In the later parts of WWII, an assault of the Japanese mainland was imminent as the United States prepared for an invasion. American battleships were positioned nearby to attack, but this made them vulnerable to kamikaze attacks from Japanese planes. Fighters were made ready to defend the large vessels but the Japanese launched successful attacks using biplanes. There was a key element that allowed these successful kamikaze attacks from biplanes, they were able to evade radar detection.
The term “flying under the radar” applies here because the Yokosuka K5Y biplane was able to fly low and slow where radar does not pick up traces of planes because it aims higher. The destroyer USS Callaghan was actually sunk by a K5Y biplane in a kamikaze attack while avoiding its radar.
“The [USS Callaghan] sunk two hours later. Other destroyers and small LCS (Landing Craft Support) ships at the same picket station picked up survivors from the sinking destroyer and from the water covered with fuel oil. Callaghan lost 47 men in the attack and became the last ship and the 14th destroyer sunk by kamikaze planes during WWII.”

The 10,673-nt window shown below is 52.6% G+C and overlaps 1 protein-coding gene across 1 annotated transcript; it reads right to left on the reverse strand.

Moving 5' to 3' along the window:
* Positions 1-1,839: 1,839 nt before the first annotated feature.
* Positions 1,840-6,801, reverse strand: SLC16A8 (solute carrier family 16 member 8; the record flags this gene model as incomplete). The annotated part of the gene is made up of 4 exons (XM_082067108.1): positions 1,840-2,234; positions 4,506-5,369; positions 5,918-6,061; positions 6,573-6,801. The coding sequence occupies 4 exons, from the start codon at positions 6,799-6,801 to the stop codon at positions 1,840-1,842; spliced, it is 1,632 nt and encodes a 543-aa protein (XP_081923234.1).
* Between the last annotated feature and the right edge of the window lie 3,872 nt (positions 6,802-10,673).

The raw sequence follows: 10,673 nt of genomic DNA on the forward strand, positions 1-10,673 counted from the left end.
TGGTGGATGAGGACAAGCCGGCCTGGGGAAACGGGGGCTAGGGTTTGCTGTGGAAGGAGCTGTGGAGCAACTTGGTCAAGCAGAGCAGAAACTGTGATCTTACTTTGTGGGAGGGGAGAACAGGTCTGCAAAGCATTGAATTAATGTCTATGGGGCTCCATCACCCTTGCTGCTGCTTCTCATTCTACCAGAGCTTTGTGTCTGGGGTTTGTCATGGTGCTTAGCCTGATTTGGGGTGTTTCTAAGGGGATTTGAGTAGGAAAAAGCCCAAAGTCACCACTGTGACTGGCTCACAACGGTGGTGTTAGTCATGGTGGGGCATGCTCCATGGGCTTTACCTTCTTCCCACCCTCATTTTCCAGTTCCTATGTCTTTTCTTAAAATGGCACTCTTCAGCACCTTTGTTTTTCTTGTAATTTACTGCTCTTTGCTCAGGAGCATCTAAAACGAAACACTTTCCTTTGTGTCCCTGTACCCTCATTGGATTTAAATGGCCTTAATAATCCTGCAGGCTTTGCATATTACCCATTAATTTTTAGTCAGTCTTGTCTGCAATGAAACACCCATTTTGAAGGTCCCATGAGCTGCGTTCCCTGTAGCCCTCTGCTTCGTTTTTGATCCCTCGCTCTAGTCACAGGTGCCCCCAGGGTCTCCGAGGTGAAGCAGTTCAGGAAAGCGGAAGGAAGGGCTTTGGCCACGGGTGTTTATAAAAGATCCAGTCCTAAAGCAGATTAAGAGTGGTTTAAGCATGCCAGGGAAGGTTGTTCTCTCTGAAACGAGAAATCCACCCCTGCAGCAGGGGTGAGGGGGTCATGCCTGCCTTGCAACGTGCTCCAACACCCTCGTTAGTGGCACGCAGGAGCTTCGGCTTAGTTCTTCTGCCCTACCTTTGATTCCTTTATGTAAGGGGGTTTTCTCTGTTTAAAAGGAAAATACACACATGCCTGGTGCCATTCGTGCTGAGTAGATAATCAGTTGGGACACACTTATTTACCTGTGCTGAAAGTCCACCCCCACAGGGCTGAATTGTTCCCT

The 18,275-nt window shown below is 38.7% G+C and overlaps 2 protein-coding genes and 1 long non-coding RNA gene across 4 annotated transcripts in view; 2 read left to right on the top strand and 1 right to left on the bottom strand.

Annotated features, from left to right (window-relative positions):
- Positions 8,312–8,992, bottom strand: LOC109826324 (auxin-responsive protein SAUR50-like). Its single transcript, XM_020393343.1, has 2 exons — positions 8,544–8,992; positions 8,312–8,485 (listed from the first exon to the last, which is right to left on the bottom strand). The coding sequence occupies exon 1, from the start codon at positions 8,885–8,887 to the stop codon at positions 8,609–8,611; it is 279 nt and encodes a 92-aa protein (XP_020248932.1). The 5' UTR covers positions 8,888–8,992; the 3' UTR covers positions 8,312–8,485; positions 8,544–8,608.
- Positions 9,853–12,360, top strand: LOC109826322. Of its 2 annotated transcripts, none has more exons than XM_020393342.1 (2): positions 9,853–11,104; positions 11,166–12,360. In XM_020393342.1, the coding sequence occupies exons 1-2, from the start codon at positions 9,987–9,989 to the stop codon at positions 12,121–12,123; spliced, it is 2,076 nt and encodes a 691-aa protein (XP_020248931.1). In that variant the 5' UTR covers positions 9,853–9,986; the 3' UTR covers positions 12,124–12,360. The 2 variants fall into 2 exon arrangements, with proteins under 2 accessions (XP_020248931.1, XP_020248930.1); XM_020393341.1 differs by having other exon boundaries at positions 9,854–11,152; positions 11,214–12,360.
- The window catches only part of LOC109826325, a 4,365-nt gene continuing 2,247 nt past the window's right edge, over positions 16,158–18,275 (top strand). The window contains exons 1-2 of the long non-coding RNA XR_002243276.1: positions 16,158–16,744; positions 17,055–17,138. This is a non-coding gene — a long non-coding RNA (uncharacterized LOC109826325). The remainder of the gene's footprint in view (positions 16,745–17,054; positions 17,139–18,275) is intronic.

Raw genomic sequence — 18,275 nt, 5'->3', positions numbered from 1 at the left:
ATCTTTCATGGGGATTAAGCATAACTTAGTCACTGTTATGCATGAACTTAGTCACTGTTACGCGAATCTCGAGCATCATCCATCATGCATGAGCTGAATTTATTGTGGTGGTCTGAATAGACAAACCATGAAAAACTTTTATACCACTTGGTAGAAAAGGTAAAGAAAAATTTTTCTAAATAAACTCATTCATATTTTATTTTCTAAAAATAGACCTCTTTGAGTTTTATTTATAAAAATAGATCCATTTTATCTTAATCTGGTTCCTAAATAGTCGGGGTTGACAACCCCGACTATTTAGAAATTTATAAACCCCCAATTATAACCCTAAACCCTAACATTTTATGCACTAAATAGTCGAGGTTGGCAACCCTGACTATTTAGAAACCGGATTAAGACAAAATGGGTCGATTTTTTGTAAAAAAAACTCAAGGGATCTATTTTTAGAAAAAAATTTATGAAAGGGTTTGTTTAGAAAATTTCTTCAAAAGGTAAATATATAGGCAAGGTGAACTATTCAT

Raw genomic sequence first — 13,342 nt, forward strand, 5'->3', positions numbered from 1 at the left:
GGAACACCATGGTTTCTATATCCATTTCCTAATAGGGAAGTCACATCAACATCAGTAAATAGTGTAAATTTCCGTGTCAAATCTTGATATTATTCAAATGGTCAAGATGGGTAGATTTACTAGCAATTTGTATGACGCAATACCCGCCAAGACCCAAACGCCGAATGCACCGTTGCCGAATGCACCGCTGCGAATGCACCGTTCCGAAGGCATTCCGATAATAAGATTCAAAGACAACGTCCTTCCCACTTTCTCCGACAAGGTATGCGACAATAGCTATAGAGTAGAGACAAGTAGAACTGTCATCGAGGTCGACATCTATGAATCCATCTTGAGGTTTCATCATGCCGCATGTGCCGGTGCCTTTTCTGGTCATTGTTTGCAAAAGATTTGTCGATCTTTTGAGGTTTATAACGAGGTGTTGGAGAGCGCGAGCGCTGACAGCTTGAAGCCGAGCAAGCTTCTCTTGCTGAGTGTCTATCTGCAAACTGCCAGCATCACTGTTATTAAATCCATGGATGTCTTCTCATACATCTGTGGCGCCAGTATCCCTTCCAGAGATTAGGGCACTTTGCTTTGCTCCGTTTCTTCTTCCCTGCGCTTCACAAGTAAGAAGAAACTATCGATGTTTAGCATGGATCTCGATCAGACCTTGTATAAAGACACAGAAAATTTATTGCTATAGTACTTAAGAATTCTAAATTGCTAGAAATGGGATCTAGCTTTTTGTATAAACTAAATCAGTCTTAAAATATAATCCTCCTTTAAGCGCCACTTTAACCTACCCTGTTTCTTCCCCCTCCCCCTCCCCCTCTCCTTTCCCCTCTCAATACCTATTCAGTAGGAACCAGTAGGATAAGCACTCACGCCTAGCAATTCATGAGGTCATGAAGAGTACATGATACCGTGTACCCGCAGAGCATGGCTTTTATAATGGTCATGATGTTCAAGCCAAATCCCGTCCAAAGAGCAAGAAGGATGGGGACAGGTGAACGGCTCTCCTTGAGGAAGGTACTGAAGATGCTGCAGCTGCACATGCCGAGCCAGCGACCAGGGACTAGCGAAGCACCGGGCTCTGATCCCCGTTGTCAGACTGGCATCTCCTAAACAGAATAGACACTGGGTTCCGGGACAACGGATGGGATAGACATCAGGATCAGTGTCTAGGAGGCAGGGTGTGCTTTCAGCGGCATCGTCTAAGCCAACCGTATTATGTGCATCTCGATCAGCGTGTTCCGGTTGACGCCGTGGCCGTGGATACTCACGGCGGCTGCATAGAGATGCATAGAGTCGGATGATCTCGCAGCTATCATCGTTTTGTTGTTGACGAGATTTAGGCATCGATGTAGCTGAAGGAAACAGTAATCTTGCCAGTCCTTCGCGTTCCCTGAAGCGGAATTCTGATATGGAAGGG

The Japanese began to increase their use of kamikaze attacks during the final phase of the war as times became desperate. These attacks were successful to a degree but in the end, even lethal kamikaze attacks to could deter the bombings that would lead to Japan’s unconditional surrender.